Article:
At the behest of my good friend at TakingJoyBlog, Tot and I have been reading through some of the classic literature recommended by Ambleside Online. Of all the poems in Robert Louis Stevenson’s Child’s Garden of Verses, Tot responded to “Fairy Bread” the most. As I was reading it for the bajillionth time, I thought, “We should make some Fairy Bread. I wonder what that would be…maybe toast with sprinkles.”
I decided to do a quick search and see if anyone had already made some Fairy Bread. I’m not a cook, no sense reinventing the wheel. If someone out there had a better idea than toast with sprinkles, I wanted to see it. That’s when, to my delight, I discovered that Fairy Bread is a thing. In fact, it’s a delicacy in Australia. And, it’s bread with sprinkles!
Not only had my recipe idea been validated, but, more importantly, I had stumbled on an opportunity to throw a geography lesson in with our literature and cooking activity. It was homeschool serendipity. Nothing makes me happier than combining multiple subjects into one cohesive lesson.
First, I grabbed my globe. I showed Tot where Australia was located and how far it was from the United States. Then I discussed that Australians speak English like us, but some of their words are different. A sweater is called a jumper. Sprinkles are called 100s and 1000s. Male kangaroos are nicknamed boomers. Finally, I explained the differences in weather.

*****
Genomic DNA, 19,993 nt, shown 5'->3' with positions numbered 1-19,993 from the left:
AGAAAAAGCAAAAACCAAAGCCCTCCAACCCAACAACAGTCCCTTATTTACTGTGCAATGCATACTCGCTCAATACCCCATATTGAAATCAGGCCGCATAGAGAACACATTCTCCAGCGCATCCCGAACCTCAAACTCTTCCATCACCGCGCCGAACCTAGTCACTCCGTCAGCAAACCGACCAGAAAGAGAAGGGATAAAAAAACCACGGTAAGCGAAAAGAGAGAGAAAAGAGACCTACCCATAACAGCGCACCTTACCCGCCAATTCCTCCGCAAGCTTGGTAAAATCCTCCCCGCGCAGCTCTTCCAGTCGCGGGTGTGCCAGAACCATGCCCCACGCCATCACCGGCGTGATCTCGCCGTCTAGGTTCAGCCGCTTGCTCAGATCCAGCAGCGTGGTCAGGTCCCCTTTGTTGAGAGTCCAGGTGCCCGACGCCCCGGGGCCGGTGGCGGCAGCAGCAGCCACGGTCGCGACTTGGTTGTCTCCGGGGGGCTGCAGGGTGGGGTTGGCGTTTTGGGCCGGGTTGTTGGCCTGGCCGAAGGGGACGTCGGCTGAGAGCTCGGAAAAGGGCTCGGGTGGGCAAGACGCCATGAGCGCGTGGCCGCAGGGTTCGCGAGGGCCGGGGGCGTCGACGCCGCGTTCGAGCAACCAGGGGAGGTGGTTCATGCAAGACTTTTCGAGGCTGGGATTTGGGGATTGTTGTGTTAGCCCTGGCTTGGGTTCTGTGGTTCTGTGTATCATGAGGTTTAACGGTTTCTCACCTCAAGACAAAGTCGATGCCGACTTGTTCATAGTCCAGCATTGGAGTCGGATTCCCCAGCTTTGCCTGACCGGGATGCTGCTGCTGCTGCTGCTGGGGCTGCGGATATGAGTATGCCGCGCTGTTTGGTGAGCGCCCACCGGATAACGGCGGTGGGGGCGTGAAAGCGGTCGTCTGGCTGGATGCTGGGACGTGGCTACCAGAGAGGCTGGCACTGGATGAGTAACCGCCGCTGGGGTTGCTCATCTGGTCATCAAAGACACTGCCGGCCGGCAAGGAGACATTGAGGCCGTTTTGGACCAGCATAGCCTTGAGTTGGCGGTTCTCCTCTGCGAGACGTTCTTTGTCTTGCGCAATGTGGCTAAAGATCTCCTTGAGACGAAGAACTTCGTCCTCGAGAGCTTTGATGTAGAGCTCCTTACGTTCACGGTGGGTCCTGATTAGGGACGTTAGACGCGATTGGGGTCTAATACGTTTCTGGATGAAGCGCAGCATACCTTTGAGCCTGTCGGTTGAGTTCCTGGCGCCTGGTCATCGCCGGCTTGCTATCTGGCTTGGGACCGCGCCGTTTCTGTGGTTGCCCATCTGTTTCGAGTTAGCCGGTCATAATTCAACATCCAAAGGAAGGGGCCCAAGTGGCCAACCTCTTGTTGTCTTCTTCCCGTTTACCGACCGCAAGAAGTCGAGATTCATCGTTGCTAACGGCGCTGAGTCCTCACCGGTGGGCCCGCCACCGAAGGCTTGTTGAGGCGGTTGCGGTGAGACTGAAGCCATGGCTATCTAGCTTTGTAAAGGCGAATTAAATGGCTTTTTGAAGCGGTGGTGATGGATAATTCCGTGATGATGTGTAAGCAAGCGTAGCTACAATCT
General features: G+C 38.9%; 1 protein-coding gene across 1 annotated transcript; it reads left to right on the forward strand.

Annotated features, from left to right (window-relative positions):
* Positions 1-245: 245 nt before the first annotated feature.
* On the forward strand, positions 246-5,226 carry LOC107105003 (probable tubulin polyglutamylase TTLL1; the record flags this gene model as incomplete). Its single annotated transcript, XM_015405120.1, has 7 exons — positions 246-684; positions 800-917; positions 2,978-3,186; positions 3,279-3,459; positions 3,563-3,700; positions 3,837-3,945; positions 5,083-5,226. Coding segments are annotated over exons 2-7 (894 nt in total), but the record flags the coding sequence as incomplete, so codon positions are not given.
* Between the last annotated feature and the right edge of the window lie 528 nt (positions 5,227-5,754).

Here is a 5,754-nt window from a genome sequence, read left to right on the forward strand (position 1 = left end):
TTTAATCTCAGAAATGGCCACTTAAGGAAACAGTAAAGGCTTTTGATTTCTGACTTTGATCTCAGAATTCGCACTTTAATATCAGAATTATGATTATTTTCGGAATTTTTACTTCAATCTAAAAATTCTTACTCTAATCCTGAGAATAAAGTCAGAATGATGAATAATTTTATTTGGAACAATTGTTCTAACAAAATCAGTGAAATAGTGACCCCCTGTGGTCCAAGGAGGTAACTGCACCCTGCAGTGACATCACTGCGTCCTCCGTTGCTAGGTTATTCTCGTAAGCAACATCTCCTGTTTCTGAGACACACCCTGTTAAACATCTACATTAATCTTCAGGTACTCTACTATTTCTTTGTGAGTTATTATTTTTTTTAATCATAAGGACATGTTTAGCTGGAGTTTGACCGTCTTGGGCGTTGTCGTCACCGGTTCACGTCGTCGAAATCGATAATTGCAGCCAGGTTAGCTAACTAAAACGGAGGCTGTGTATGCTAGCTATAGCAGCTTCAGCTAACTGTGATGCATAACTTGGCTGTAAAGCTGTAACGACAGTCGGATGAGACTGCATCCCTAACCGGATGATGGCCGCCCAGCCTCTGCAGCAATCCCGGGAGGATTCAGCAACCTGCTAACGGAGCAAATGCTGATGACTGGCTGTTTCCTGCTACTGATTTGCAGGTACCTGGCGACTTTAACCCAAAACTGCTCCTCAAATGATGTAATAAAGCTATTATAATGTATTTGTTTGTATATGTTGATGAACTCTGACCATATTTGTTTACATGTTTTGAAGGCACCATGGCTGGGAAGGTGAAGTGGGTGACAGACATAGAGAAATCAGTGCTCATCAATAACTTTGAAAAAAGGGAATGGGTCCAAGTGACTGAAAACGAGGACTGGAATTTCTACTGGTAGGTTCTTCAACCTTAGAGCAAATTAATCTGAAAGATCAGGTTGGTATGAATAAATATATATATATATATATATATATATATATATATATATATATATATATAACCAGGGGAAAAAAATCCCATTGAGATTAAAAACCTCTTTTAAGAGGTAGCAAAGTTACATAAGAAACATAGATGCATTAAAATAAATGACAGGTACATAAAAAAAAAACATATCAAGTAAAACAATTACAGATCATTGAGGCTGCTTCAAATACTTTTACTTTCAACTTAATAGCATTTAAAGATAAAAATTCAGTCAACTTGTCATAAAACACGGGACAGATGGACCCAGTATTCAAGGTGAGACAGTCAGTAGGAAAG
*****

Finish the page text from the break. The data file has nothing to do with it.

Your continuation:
At last, it was time to make our treat. I informed Tot that Australians make fairy bread for special occasions like birthdays. The recipe is rather simple, but this is the most amusing and descriptive one I found: “How to Make Australian Fairy Bread“
We used wheat bread because that’s what I had on hand. Tot loved it and wants to make it again soon. I enjoyed it, but two triangles was enough–all the margarine and sprinkles were a cavity-inducing level of sweetness.
To read Stevenson’s “Fairy Bread,” go to this link.
To reinforce the geography, download these coloring sheets and peruse this simple virtual tour of Australia.